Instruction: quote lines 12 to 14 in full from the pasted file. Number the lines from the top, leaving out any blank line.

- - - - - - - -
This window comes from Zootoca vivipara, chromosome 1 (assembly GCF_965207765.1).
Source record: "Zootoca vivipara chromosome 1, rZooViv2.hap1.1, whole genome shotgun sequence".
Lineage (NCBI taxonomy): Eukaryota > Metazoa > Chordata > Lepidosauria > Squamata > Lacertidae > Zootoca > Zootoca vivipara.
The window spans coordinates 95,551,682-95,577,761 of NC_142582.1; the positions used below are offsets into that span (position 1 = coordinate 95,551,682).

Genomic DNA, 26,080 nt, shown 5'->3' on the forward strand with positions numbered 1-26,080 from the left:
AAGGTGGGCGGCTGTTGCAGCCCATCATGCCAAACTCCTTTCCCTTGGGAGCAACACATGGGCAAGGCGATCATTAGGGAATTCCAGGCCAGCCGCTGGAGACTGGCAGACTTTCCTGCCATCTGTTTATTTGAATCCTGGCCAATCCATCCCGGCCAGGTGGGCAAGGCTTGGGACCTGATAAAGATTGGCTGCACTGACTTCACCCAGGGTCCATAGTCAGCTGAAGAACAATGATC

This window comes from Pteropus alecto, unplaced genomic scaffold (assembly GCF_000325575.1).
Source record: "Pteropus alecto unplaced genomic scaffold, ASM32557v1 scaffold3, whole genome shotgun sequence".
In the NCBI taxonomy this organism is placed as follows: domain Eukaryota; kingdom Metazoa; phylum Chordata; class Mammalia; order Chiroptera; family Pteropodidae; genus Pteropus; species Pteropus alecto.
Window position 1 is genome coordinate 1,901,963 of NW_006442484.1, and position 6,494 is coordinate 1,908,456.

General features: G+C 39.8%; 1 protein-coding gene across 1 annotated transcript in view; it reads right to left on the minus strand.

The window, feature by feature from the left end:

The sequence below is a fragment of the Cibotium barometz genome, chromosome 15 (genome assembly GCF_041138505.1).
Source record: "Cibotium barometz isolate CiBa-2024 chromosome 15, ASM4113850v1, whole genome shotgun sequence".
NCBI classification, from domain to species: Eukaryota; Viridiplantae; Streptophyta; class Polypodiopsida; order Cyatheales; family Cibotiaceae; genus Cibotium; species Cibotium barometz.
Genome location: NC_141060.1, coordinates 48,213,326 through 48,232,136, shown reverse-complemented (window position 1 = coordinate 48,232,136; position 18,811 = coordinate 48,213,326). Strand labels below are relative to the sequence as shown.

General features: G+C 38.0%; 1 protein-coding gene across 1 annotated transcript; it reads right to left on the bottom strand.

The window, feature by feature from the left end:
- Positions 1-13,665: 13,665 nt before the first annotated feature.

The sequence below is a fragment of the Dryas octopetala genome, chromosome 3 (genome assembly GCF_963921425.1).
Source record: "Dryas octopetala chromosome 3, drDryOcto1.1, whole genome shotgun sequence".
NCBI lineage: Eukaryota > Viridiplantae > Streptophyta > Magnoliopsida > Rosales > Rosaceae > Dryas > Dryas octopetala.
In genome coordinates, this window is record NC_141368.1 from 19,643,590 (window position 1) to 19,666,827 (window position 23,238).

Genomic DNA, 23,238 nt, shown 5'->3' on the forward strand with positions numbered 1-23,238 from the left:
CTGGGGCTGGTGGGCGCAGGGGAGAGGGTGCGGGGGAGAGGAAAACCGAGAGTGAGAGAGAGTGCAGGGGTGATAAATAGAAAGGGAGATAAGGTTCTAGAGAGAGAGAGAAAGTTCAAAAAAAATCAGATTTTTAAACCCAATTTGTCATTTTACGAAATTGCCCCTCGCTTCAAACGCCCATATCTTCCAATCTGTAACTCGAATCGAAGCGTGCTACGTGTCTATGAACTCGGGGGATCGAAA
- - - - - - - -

The window, feature by feature from the left end:

The sequence below is a fragment of the Cibotium barometz genome, chromosome 15 (genome assembly GCF_041138505.1).
Source record: "Cibotium barometz isolate CiBa-2024 chromosome 15, ASM4113850v1, whole genome shotgun sequence".